A local policeman fires tear gas directly inside a car in Ma'ameer
The happy article of the week about Bahrain may be this one from thousands of miles away, as Oren Yaniv of the New York Daily News portrays how all is well with the reform of the kingdom's police:
A veteran judge recently left the Brooklyn bench for Bahrain to educate local cops about their legal obligations as they crack down on protests in the Middle Eastern state.
Supreme Court Justice John Walsh, who’s been teaching cops and judges for years, spent a week lecturing more than half the police force of the Persian Gulf nation on making arrests, refraining from torture and dealing with demonstrators.
“Cops are the same all over the world,” he said . “I have a technique to kind of reach them. ”
Bahrain, a U.S. ally, has been roiled by pro-democracy demonstrations as part of the Arab Spring. Members of the Shiite majority, demanding equality from the ruling Sunni monarchs, have been met with brutal tactics.
Walsh, who spent 26 years in the city’s Police Department before being appointed a judge in 1989, was invited to run the training by John Timoney, he said.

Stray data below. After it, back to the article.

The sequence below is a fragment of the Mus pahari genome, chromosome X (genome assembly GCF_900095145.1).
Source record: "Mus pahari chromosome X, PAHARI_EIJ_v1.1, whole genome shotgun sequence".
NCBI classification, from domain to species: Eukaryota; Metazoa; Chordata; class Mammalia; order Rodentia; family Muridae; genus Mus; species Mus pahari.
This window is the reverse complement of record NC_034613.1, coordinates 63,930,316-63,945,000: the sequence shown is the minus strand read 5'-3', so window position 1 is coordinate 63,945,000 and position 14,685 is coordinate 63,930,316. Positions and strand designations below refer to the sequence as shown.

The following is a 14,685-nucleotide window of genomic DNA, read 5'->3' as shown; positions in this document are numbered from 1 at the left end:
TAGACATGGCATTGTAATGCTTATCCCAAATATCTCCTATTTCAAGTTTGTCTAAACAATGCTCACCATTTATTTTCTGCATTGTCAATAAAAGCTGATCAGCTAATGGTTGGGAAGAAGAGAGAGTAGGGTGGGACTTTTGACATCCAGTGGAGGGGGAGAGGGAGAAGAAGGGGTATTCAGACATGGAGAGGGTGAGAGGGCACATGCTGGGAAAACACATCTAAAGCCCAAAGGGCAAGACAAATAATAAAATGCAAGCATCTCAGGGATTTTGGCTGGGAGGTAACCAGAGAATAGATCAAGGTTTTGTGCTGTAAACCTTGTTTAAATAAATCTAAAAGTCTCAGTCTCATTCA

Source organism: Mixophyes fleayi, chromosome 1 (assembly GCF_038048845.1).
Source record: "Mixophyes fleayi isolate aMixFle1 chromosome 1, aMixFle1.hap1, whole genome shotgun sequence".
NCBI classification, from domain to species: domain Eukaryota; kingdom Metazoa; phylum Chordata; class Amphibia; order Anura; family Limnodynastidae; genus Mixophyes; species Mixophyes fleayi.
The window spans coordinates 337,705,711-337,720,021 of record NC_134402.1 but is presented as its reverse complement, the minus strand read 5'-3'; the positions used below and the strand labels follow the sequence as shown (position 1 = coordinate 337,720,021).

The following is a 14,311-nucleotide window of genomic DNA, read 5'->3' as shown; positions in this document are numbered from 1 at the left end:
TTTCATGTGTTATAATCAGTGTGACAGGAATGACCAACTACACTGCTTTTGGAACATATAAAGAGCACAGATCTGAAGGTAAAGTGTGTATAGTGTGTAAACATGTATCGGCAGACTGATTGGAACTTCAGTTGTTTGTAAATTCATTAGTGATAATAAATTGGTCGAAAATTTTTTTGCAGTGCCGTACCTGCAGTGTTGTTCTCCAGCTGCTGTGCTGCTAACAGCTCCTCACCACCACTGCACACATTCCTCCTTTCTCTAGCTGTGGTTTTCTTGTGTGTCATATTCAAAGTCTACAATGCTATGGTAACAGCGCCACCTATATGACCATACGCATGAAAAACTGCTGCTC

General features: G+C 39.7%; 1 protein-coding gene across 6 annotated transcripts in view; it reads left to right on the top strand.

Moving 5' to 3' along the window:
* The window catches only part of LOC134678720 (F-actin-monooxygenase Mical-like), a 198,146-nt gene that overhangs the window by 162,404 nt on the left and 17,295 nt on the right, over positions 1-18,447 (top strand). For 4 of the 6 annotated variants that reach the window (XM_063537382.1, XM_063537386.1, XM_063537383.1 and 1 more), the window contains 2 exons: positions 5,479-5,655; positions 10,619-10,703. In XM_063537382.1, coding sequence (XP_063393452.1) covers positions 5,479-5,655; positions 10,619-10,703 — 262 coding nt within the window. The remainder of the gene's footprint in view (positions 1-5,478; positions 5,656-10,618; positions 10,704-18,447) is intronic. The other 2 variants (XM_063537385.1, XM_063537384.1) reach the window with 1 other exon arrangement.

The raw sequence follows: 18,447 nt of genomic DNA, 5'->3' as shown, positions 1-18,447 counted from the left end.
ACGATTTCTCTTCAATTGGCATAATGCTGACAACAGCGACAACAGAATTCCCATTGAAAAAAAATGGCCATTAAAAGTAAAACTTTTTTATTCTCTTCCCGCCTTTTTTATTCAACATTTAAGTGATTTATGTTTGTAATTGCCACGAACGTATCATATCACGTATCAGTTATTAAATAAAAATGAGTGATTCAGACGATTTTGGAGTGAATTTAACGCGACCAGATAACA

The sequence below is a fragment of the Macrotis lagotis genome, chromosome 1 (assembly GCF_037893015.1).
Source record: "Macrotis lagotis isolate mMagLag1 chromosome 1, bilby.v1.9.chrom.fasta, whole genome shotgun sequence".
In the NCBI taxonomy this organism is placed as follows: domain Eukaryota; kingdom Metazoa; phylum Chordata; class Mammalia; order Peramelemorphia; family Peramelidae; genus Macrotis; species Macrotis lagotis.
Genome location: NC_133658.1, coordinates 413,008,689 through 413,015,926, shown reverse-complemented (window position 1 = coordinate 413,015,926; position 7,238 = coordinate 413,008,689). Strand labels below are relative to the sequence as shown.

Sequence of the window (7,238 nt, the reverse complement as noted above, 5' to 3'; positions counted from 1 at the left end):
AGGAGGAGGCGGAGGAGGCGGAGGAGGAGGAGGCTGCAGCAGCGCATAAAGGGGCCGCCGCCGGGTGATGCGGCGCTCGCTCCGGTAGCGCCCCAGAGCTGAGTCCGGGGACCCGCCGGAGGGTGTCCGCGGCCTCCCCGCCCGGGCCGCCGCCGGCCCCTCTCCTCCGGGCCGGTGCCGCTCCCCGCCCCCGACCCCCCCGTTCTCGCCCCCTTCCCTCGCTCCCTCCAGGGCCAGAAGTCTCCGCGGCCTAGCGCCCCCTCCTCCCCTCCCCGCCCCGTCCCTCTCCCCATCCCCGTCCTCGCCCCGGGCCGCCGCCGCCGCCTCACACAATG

A long-time NYPD official and former Philadelphia police commissioner, Timoney was tapped by Bahrain to reform its law enforcement forces after an independent commission slammed their unlawful conduct.
The 70-year-old Walsh had no background in international law. For six weeks, he immersed himself in the subject before spending the last week of March in Bahrain, giving a series of five-hour presentations to 700 cops.
He was surprised by some of the facts on the ground, like learning officers don’t carry firearms and fight rallies with tear gas and batons. Some expressed frustration, he said.
“That’s the job you chose,” he told them. “If you don’t like it, leave.”
Walsh called the civil rights training “a big step” for the tiny island nation, noting no similar program is available for American cops.
“I think I accomplished something,” he said. “One would hope that something stuck.”